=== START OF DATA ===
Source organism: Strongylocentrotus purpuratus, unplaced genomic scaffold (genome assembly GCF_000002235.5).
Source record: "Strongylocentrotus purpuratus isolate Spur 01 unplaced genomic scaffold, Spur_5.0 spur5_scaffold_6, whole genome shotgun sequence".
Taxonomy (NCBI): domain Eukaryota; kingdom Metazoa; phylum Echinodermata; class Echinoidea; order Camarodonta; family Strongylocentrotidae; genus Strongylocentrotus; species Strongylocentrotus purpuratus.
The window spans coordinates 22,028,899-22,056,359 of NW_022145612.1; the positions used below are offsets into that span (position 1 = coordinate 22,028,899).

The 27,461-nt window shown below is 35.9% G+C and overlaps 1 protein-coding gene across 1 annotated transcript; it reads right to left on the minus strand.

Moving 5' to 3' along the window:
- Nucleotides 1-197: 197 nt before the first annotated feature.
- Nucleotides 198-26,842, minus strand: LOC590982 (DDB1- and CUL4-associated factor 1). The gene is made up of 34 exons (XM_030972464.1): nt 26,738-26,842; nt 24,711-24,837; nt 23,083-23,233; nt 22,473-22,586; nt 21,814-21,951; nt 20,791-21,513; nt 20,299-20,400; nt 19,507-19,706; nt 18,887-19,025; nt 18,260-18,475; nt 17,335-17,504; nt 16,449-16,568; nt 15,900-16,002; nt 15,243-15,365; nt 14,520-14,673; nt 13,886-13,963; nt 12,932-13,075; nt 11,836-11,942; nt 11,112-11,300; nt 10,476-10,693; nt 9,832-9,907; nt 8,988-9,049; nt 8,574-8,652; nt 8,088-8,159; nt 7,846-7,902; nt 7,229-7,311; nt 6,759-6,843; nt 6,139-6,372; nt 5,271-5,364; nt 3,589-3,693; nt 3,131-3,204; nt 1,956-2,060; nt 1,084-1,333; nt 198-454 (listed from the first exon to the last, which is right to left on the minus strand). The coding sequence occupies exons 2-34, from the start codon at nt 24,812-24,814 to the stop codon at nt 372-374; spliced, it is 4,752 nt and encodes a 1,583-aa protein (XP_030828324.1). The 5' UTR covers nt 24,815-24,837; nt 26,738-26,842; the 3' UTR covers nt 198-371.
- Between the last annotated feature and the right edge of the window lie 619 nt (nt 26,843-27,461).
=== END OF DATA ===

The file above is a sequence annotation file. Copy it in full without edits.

Source organism: Strongylocentrotus purpuratus, unplaced genomic scaffold (genome assembly GCF_000002235.5).
Source record: "Strongylocentrotus purpuratus isolate Spur 01 unplaced genomic scaffold, Spur_5.0 spur5_scaffold_6, whole genome shotgun sequence".
Taxonomy (NCBI): domain Eukaryota; kingdom Metazoa; phylum Echinodermata; class Echinoidea; order Camarodonta; family Strongylocentrotidae; genus Strongylocentrotus; species Strongylocentrotus purpuratus.
The window spans coordinates 22,028,899-22,056,359 of NW_022145612.1; the positions used below are offsets into that span (position 1 = coordinate 22,028,899).

The 27,461-nt window shown below is 35.9% G+C and overlaps 1 protein-coding gene across 1 annotated transcript; it reads right to left on the minus strand.

Moving 5' to 3' along the window:
- Nucleotides 1-197: 197 nt before the first annotated feature.
- Nucleotides 198-26,842, minus strand: LOC590982 (DDB1- and CUL4-associated factor 1). The gene is made up of 34 exons (XM_030972464.1): nt 26,738-26,842; nt 24,711-24,837; nt 23,083-23,233; nt 22,473-22,586; nt 21,814-21,951; nt 20,791-21,513; nt 20,299-20,400; nt 19,507-19,706; nt 18,887-19,025; nt 18,260-18,475; nt 17,335-17,504; nt 16,449-16,568; nt 15,900-16,002; nt 15,243-15,365; nt 14,520-14,673; nt 13,886-13,963; nt 12,932-13,075; nt 11,836-11,942; nt 11,112-11,300; nt 10,476-10,693; nt 9,832-9,907; nt 8,988-9,049; nt 8,574-8,652; nt 8,088-8,159; nt 7,846-7,902; nt 7,229-7,311; nt 6,759-6,843; nt 6,139-6,372; nt 5,271-5,364; nt 3,589-3,693; nt 3,131-3,204; nt 1,956-2,060; nt 1,084-1,333; nt 198-454 (listed from the first exon to the last, which is right to left on the minus strand). The coding sequence occupies exons 2-34, from the start codon at nt 24,812-24,814 to the stop codon at nt 372-374; spliced, it is 4,752 nt and encodes a 1,583-aa protein (XP_030828324.1). The 5' UTR covers nt 24,815-24,837; nt 26,738-26,842; the 3' UTR covers nt 198-371.
- Between the last annotated feature and the right edge of the window lie 619 nt (nt 26,843-27,461).